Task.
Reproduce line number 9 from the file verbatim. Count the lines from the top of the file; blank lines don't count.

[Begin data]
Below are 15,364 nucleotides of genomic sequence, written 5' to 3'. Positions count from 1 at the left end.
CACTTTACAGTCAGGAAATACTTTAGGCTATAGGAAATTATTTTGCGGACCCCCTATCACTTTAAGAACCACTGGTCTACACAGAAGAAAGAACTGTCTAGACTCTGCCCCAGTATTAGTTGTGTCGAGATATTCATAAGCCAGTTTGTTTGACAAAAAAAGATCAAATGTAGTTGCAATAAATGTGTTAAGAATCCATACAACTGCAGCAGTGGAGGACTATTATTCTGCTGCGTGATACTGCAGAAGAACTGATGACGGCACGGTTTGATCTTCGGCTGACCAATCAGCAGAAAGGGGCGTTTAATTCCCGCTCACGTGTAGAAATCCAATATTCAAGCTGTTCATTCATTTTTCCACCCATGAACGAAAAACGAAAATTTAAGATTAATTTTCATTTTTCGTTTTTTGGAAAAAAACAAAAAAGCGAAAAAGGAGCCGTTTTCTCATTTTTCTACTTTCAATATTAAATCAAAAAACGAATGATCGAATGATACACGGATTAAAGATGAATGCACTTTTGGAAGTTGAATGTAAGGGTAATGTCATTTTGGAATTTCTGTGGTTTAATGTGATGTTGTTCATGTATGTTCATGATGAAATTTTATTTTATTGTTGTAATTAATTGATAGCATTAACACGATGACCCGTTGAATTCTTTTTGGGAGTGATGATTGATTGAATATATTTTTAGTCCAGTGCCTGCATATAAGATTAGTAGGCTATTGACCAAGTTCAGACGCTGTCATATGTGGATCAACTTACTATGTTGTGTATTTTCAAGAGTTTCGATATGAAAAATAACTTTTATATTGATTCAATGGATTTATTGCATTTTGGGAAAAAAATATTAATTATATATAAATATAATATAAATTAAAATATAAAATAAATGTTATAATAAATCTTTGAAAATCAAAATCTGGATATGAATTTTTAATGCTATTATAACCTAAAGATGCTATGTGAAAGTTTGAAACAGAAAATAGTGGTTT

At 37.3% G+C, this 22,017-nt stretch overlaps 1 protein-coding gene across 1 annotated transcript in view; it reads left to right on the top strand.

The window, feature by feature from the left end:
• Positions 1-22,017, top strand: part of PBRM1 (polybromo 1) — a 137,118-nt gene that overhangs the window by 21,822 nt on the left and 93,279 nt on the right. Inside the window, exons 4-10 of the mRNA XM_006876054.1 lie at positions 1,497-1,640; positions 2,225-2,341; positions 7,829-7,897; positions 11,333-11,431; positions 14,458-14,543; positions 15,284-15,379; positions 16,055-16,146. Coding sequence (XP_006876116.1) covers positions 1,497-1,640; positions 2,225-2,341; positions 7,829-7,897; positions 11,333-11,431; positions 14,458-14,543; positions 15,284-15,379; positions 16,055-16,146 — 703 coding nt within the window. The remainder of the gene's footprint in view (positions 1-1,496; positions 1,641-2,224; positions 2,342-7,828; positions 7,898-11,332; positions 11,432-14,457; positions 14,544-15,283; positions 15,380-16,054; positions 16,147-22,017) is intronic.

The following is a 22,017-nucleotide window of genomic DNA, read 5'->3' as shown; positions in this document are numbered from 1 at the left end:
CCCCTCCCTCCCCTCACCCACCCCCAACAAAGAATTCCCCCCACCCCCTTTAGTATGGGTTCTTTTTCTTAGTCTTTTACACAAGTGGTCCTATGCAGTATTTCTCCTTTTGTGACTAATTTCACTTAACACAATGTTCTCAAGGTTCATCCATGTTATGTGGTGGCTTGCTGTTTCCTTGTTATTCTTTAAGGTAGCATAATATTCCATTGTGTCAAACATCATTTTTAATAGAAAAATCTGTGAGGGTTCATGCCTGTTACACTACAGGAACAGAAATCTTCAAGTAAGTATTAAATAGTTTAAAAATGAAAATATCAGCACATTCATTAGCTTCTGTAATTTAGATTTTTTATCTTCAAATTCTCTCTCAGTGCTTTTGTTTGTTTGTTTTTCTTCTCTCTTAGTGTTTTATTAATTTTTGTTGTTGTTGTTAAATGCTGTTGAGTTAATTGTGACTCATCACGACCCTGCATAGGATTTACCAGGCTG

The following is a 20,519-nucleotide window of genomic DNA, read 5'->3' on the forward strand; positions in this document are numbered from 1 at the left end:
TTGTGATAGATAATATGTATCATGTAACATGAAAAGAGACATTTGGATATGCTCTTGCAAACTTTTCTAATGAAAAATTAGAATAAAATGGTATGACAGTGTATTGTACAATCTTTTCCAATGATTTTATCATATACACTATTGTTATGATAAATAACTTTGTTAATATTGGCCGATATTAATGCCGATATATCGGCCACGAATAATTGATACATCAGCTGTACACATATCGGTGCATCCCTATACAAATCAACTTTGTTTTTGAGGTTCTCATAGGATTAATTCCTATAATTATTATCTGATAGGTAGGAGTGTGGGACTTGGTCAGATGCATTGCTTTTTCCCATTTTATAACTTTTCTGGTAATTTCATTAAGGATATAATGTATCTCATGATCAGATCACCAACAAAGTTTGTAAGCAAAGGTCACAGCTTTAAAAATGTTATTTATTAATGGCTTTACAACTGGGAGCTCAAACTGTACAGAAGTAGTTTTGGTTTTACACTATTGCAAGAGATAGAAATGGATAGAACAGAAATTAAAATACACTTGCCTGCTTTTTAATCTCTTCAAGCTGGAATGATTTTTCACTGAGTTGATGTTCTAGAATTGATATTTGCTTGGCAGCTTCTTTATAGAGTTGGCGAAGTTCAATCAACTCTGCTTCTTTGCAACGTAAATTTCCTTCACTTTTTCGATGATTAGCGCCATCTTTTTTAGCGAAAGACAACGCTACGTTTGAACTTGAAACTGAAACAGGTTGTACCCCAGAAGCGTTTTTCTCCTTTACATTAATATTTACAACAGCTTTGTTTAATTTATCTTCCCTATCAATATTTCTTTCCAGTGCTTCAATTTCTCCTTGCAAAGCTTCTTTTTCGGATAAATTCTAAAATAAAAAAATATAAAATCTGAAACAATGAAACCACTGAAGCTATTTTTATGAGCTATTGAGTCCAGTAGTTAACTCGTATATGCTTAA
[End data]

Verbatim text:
TTGTGATAGATAATATGTATCATGTAACATGAAAAGAGACATTTGGATATGCTCTTGCAAACTTTTCTAATGAAAAATTAGAATAAAATGGTATGACAGTGTATTGTACAATCTTTTCCAATGATTTTATCATATACACTATTGTTATGATAAATAACTTTGTTAATATTGGCCGATATTAATGCCGATATATCGGCCACGAATAATTGATACATCAGCTGTACACATATCGGTGCATCCCTATACAAATCAACTTTGTTTTTGAGGTTCTCATAGGATTAATTCCTATAATTATTATCTGATAGGTAGGAGTGTGGGACTTGGTCAGATGCATTGCTTTTTCCCATTTTATAACTTTTCTGGTAATTTCATTAAGGATATAATGTATCTCATGATCAGATCACCAACAAAGTTTGTAAGCAAAGGTCACAGCTTTAAAAATGTTATTTATTAATGGCTTTACAACTGGGAGCTCAAACTGTACAGAAGTAGTTTTGGTTTTACACTATTGCAAGAGATAGAAATGGATAGAACAGAAATTAAAATACACTTGCCTGCTTTTTAATCTCTTCAAGCTGGAATGATTTTTCACTGAGTTGATGTTCTAGAATTGATATTTGCTTGGCAGCTTCTTTATAGAGTTGGCGAAGTTCAATCAACTCTGCTTCTTTGCAACGTAAATTTCCTTCACTTTTTCGATGATTAGCGCCATCTTTTTTAGCGAAAGACAACGCTACGTTTGAACTTGAAACTGAAACAGGTTGTACCCCAGAAGCGTTTTTCTCCTTTACATTAATATTTACAACAGCTTTGTTTAATTTATCTTCCCTATCAATATTTCTTTCCAGTGCTTCAATTTCTCCTTGCAAAGCTTCTTTTTCGGATAAATTCTAAAATAAAAAAATATAAAATCTGAAACAATGAAACCACTGAAGCTATTTTTATGAGCTATTGAGTCCAGTAGTTAACTCGTATATGCTTAA